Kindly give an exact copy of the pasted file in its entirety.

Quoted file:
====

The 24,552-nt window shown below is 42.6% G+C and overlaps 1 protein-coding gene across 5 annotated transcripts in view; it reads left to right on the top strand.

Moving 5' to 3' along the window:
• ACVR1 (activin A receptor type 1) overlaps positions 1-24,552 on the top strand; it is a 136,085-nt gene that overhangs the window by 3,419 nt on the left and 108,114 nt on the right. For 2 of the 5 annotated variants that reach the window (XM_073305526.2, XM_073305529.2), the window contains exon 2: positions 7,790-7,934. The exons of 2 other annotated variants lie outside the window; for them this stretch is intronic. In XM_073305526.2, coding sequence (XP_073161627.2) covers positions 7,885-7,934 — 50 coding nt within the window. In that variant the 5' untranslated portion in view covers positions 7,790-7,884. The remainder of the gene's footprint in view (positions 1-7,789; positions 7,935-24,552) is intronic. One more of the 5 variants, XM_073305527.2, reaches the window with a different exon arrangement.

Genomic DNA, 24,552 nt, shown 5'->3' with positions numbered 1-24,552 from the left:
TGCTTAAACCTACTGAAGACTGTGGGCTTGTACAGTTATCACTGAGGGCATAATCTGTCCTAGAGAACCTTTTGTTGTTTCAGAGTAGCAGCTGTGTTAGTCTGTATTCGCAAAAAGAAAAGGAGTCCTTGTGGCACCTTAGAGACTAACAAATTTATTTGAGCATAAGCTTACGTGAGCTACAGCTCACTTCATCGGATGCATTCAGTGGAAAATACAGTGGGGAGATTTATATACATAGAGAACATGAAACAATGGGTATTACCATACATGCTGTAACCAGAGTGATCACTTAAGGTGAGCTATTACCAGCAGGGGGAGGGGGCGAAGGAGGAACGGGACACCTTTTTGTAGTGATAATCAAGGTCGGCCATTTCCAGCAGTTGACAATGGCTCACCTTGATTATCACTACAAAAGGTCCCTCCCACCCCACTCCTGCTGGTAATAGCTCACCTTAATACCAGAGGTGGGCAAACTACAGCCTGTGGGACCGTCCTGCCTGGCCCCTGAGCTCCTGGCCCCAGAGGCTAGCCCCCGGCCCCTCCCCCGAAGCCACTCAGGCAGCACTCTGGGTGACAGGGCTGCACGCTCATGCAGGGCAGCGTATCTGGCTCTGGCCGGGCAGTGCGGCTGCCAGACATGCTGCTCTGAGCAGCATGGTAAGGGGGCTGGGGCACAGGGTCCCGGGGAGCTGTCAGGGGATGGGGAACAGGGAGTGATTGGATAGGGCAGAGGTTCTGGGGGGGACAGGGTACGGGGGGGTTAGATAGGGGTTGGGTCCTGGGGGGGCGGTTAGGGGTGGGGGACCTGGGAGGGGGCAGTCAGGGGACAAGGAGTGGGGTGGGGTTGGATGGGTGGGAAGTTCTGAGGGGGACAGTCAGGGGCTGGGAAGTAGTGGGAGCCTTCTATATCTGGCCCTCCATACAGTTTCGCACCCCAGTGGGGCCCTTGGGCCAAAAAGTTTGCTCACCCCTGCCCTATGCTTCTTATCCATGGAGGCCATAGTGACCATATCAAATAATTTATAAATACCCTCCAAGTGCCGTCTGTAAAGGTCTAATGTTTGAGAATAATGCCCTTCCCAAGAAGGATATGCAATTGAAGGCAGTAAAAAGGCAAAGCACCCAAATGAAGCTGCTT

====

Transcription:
The 24,552-nt window shown below is 42.6% G+C and overlaps 1 protein-coding gene across 5 annotated transcripts in view; it reads left to right on the top strand.

Moving 5' to 3' along the window:
• ACVR1 (activin A receptor type 1) overlaps positions 1-24,552 on the top strand; it is a 136,085-nt gene that overhangs the window by 3,419 nt on the left and 108,114 nt on the right. For 2 of the 5 annotated variants that reach the window (XM_073305526.2, XM_073305529.2), the window contains exon 2: positions 7,790-7,934. The exons of 2 other annotated variants lie outside the window; for them this stretch is intronic. In XM_073305526.2, coding sequence (XP_073161627.2) covers positions 7,885-7,934 — 50 coding nt within the window. In that variant the 5' untranslated portion in view covers positions 7,790-7,884. The remainder of the gene's footprint in view (positions 1-7,789; positions 7,935-24,552) is intronic. One more of the 5 variants, XM_073305527.2, reaches the window with a different exon arrangement.

Genomic DNA, 24,552 nt, shown 5'->3' with positions numbered 1-24,552 from the left:
TGCTTAAACCTACTGAAGACTGTGGGCTTGTACAGTTATCACTGAGGGCATAATCTGTCCTAGAGAACCTTTTGTTGTTTCAGAGTAGCAGCTGTGTTAGTCTGTATTCGCAAAAAGAAAAGGAGTCCTTGTGGCACCTTAGAGACTAACAAATTTATTTGAGCATAAGCTTACGTGAGCTACAGCTCACTTCATCGGATGCATTCAGTGGAAAATACAGTGGGGAGATTTATATACATAGAGAACATGAAACAATGGGTATTACCATACATGCTGTAACCAGAGTGATCACTTAAGGTGAGCTATTACCAGCAGGGGGAGGGGGCGAAGGAGGAACGGGACACCTTTTTGTAGTGATAATCAAGGTCGGCCATTTCCAGCAGTTGACAATGGCTCACCTTGATTATCACTACAAAAGGTCCCTCCCACCCCACTCCTGCTGGTAATAGCTCACCTTAATACCAGAGGTGGGCAAACTACAGCCTGTGGGACCGTCCTGCCTGGCCCCTGAGCTCCTGGCCCCAGAGGCTAGCCCCCGGCCCCTCCCCCGAAGCCACTCAGGCAGCACTCTGGGTGACAGGGCTGCACGCTCATGCAGGGCAGCGTATCTGGCTCTGGCCGGGCAGTGCGGCTGCCAGACATGCTGCTCTGAGCAGCATGGTAAGGGGGCTGGGGCACAGGGTCCCGGGGAGCTGTCAGGGGATGGGGAACAGGGAGTGATTGGATAGGGCAGAGGTTCTGGGGGGGACAGGGTACGGGGGGGTTAGATAGGGGTTGGGTCCTGGGGGGGCGGTTAGGGGTGGGGGACCTGGGAGGGGGCAGTCAGGGGACAAGGAGTGGGGTGGGGTTGGATGGGTGGGAAGTTCTGAGGGGGACAGTCAGGGGCTGGGAAGTAGTGGGAGCCTTCTATATCTGGCCCTCCATACAGTTTCGCACCCCAGTGGGGCCCTTGGGCCAAAAAGTTTGCTCACCCCTGCCCTATGCTTCTTATCCATGGAGGCCATAGTGACCATATCAAATAATTTATAAATACCCTCCAAGTGCCGTCTGTAAAGGTCTAATGTTTGAGAATAATGCCCTTCCCAAGAAGGATATGCAATTGAAGGCAGTAAAAAGGCAAAGCACCCAAATGAAGCTGCTT